September 29th, 2011

rock

septuagesimal



    Все жиды города Киева и его окрестностей должны явиться в понедельник 29 сентября 1941 года к 8 часам утра на угол Мельниковой и Доктеривской улиц (возле кладбища).
    Взять с собой документы, деньги, ценные вещи, а также теплую одежду, белье и пр.
    Кто из жидов не выполнит этого распоряжения и будет найден в другом месте, будет расстрелян.
    Кто из граждан проникнет в оставленные жидами квартиры и присвоит себе вещи, будет расстрелян.
    Наказується всім жидам міста Києва і околиць зібратися в понеділок дня 29 вересня 1941 року до год. 8 ранку на вул. Мельника — Доктерівській (коло кладовища).
    Всі повинні забрати з собою документи, гроші, білизну та інше.
    Хто не підпорядкується цьому розпорядженню, буде розстріляний.
    Хто займе жидівське мешкання або розграбує предмети з тих мешкань, буде розстріляний.


    Sämtliche Juden der Stadt Kiew und Umgebung haben sich am Montag, dem 29. September 1941 bis 8 Uhr; Ecke Melnik- und Dokteriwski-Strasse (an den Friedhoefen) einzufinden.
    Mitzunehmen sind Dokumente, Geld und Wertsachen sowie warme Bekleidung, Waesche usw.
    Wer dieser Aufforderung nicht nachkommt und anderweitig angetroffen wird, wird erschossen.
    Wer in verlassene Wohnungen von Juden eindringt oder sich Gegenstaende daraus aneignet, wird erschossen.
    All Jews of Kiev and its environs must appear on Monday, 29 September 1941 at 8 o’clock in the morning on the corner of Melnikova and Dokterivska Street (near the cemetery).
    All must take along documents, money, valuables, as well as warm clothes, underwear, etc.
    Any Jews who fail to comply with this order and are found elsewhere will be shot.
    Any citizens who enter the apartments vacated by Jews and appropriate their goods will be shot.


MZ

the casino and the suckers

“Most people are unconscious up to 17, dreaming until 25, awake to 39, mad after 40, dead after 60.”
— Ian Fleming

“Woe, woe, woe (I think I am quoting Ezra Pound more or less) in a little while we shall all be dead. Therefore let us behave as though we were dead already.”
“It was like this, Mr Bond.” Zographos had a precise way of speaking with the thin tips of his lips while his half-hard half-soft Greek eyes measured the reaction of his words on the listener… “The Russians are chess players. They are mathematicians. Cold machines. But they are also mad. The mad ones forsake the chess and the mathematics and become gamblers. Now, Mr Bond.” Zographos laid a hand on Bond’s sleeve and quickly withdrew it because he knew Englishmen, just as he knew the characteristics of every race, every race with money, in the world. “There are two gamblers… the man who lays the odds and the man who accepts them. The bookmaker and the punter. The casino and, if you like” — Mr Zographos’s smile was sly with the “shared secret” and proud with the right word — “The suckers.”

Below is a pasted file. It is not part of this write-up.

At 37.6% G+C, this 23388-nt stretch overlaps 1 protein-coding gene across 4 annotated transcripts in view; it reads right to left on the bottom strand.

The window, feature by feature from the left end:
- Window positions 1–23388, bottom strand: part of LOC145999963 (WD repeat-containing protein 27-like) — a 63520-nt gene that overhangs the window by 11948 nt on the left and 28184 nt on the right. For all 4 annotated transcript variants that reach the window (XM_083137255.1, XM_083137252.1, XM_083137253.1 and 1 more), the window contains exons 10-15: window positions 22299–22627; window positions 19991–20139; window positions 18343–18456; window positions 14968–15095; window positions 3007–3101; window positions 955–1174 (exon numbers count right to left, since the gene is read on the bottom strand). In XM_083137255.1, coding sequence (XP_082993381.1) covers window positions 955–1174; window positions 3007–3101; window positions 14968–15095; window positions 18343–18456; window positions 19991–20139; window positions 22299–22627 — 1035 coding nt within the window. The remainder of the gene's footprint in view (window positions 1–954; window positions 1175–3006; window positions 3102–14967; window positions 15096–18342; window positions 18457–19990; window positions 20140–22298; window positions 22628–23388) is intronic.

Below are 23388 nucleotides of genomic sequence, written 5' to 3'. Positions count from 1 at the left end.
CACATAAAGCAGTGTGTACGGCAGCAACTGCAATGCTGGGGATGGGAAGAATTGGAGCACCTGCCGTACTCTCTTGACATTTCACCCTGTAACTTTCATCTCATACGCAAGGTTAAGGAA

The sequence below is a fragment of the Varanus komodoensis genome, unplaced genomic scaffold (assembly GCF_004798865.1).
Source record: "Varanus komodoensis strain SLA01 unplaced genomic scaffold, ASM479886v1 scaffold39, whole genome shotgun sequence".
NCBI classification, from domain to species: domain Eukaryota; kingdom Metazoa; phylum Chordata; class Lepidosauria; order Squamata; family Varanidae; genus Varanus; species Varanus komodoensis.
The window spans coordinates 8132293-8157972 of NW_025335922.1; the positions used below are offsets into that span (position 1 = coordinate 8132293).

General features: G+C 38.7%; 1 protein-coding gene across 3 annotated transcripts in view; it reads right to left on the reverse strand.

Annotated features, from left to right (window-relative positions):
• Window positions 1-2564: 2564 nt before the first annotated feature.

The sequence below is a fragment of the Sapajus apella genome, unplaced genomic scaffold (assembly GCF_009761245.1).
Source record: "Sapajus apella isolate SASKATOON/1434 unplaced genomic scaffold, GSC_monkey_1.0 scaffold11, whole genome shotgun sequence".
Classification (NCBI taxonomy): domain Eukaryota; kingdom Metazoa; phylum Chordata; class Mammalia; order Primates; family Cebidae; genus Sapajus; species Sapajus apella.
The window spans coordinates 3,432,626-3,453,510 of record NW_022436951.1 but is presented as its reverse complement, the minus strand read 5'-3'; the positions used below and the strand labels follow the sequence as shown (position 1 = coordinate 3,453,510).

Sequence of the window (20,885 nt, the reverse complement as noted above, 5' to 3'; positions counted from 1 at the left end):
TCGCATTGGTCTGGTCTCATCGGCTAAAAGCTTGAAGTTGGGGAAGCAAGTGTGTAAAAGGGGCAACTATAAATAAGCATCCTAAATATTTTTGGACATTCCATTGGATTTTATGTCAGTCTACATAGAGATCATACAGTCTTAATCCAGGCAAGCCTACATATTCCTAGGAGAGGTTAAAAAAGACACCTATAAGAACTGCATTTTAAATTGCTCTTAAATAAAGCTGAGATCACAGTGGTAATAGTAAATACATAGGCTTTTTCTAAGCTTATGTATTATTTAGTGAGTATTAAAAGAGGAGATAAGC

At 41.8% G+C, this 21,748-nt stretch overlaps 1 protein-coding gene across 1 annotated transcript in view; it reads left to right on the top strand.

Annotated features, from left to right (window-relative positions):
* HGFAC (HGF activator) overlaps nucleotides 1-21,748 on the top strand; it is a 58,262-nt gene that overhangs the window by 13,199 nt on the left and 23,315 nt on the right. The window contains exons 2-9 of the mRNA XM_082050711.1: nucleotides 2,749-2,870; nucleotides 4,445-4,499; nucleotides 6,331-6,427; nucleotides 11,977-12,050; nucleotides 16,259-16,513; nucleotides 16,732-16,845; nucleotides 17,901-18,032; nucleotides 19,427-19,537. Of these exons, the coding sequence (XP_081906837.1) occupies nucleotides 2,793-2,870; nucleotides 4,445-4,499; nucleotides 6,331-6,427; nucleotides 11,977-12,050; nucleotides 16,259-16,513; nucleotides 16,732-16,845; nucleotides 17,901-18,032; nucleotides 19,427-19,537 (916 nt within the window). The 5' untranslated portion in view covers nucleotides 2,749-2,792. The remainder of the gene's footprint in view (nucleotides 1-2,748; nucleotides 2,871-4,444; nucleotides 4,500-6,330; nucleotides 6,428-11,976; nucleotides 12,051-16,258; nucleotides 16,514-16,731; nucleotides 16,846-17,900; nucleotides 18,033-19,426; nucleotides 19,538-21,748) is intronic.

Of all the visitors to the Deauville casino, perhaps the greatest gambling wizard was Nicolas Zographos, a Greek-born mathematical marvel who in the nineteen-twenties and thirties was the keystone of “the Syndicate,” an association of gamblers who worked together and financed their star joueurs. His background was as mysterious as that of the late Sir Basil Zaharoff. Zographos’ favorite game was not roulette, boule, vingt-et-un, or chemin de fer, but the big one, baccarat in its most rarefied form — banque à tout va (the sky’s the limit ) — played in the privacy of the “salle privée,” a special room with its own set of alert guards. Experts have called Zographos the greatest cardplayer who ever lived. “I decided to perfect myself at them,” he once told a Deauville visitor in the thirties, and he added that he had worked hard at his chosen career and amassed a number of fortunes. “Perhaps you do not realize it, but there is as big a difference between a good baccarat player and a poor one as there is between a scratch golfer and a man with an eighteen handicap,” he went on. “People think, because at baccarat or chemin de fer you have to play with the cards dealt to you, that there is little opportunity for skill, except, of course, when it is à volonté to draw. But I assure you they are wrong, and I should know.” In those days, he kept himself in perfect shape by playing not six-pack bezique but eight-pack bezique and remembering the whereabouts of every card in the eight packs.
    Zographos’ largest loss at a single session of baccarat was thirty-six million francs, at a time when that amounted to nearly a million and a half dollars. “The largest number of times I have ever won consecutively on both sides of the table is twelve, and on one side of the table nineteen,” he has said. “The banker, in drawing his second card after the player’s, has a tiny but definite advantage. But the main difference is that the players double up their bets when they are losing and hedge when they are winning. It is only human nature, but there you are. I will put it another way. The bank plays baccarat as though it were contract bridge, weighing up every chance mathematically. And let me tell you it needs the brain of a very good accountant to assess immediately the amount of money being staked on either side of the table and then to work out mentally whether it is worth drawing a third card. … There is no such thing as good luck or bad luck.” Another member of the Syndicate, a Greek shipowner named Athanasios Vagliano, was often the banker of baccarat games in which two and a half million dollars changed hands in one night.
—Phyllis & Fred Feldkamp,
The Good Life… or What’s Left of It: Being a Recounting of the Pleasures of the Senses that Contribute to the Enjoyment of Life in France,
Harper’s Magazine Press, 1972, p. 123